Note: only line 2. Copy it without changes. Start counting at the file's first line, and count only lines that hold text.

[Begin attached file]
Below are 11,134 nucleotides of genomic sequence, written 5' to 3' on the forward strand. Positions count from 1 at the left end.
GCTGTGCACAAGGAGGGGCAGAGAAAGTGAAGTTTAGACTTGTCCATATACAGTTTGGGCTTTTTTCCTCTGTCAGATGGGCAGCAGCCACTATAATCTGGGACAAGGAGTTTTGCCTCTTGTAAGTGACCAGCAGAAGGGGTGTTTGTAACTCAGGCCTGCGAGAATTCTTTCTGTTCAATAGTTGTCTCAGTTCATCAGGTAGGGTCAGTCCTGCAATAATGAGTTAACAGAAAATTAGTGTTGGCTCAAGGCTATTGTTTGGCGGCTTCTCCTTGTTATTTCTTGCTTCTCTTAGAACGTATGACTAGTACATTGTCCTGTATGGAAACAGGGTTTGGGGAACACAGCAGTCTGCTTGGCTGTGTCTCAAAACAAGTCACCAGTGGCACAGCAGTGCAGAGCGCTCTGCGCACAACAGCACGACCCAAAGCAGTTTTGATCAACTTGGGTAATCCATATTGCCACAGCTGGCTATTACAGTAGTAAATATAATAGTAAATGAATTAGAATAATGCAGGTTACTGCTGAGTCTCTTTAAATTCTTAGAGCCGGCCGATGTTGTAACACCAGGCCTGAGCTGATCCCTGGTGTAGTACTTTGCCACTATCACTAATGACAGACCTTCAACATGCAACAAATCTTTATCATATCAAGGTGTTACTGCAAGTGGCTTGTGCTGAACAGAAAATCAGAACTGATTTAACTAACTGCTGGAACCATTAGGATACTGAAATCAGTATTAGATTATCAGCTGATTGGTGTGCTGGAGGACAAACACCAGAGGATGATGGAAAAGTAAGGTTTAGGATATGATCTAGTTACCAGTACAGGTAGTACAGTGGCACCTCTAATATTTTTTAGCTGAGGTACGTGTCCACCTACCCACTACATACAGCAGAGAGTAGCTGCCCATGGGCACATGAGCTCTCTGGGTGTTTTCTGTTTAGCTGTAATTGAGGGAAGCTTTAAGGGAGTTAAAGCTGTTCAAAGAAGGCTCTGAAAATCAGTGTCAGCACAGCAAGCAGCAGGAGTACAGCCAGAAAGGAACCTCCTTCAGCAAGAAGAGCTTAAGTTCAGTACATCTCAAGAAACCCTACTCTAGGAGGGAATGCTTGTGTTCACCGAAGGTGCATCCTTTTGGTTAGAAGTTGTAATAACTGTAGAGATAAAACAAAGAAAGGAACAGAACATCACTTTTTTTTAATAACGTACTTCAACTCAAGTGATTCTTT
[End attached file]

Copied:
GCTGTGCACAAGGAGGGGCAGAGAAAGTGAAGTTTAGACTTGTCCATATACAGTTTGGGCTTTTTTCCTCTGTCAGATGGGCAGCAGCCACTATAATCTGGGACAAGGAGTTTTGCCTCTTGTAAGTGACCAGCAGAAGGGGTGTTTGTAACTCAGGCCTGCGAGAATTCTTTCTGTTCAATAGTTGTCTCAGTTCATCAGGTAGGGTCAGTCCTGCAATAATGAGTTAACAGAAAATTAGTGTTGGCTCAAGGCTATTGTTTGGCGGCTTCTCCTTGTTATTTCTTGCTTCTCTTAGAACGTATGACTAGTACATTGTCCTGTATGGAAACAGGGTTTGGGGAACACAGCAGTCTGCTTGGCTGTGTCTCAAAACAAGTCACCAGTGGCACAGCAGTGCAGAGCGCTCTGCGCACAACAGCACGACCCAAAGCAGTTTTGATCAACTTGGGTAATCCATATTGCCACAGCTGGCTATTACAGTAGTAAATATAATAGTAAATGAATTAGAATAATGCAGGTTACTGCTGAGTCTCTTTAAATTCTTAGAGCCGGCCGATGTTGTAACACCAGGCCTGAGCTGATCCCTGGTGTAGTACTTTGCCACTATCACTAATGACAGACCTTCAACATGCAACAAATCTTTATCATATCAAGGTGTTACTGCAAGTGGCTTGTGCTGAACAGAAAATCAGAACTGATTTAACTAACTGCTGGAACCATTAGGATACTGAAATCAGTATTAGATTATCAGCTGATTGGTGTGCTGGAGGACAAACACCAGAGGATGATGGAAAAGTAAGGTTTAGGATATGATCTAGTTACCAGTACAGGTAGTACAGTGGCACCTCTAATATTTTTTAGCTGAGGTACGTGTCCACCTACCCACTACATACAGCAGAGAGTAGCTGCCCATGGGCACATGAGCTCTCTGGGTGTTTTCTGTTTAGCTGTAATTGAGGGAAGCTTTAAGGGAGTTAAAGCTGTTCAAAGAAGGCTCTGAAAATCAGTGTCAGCACAGCAAGCAGCAGGAGTACAGCCAGAAAGGAACCTCCTTCAGCAAGAAGAGCTTAAGTTCAGTACATCTCAAGAAACCCTACTCTAGGAGGGAATGCTTGTGTTCACCGAAGGTGCATCCTTTTGGTTAGAAGTTGTAATAACTGTAGAGATAAAACAAAGAAAGGAACAGAACATCACTTTTTTTTAATAACGTACTTCAACTCAAGTGATTCTTT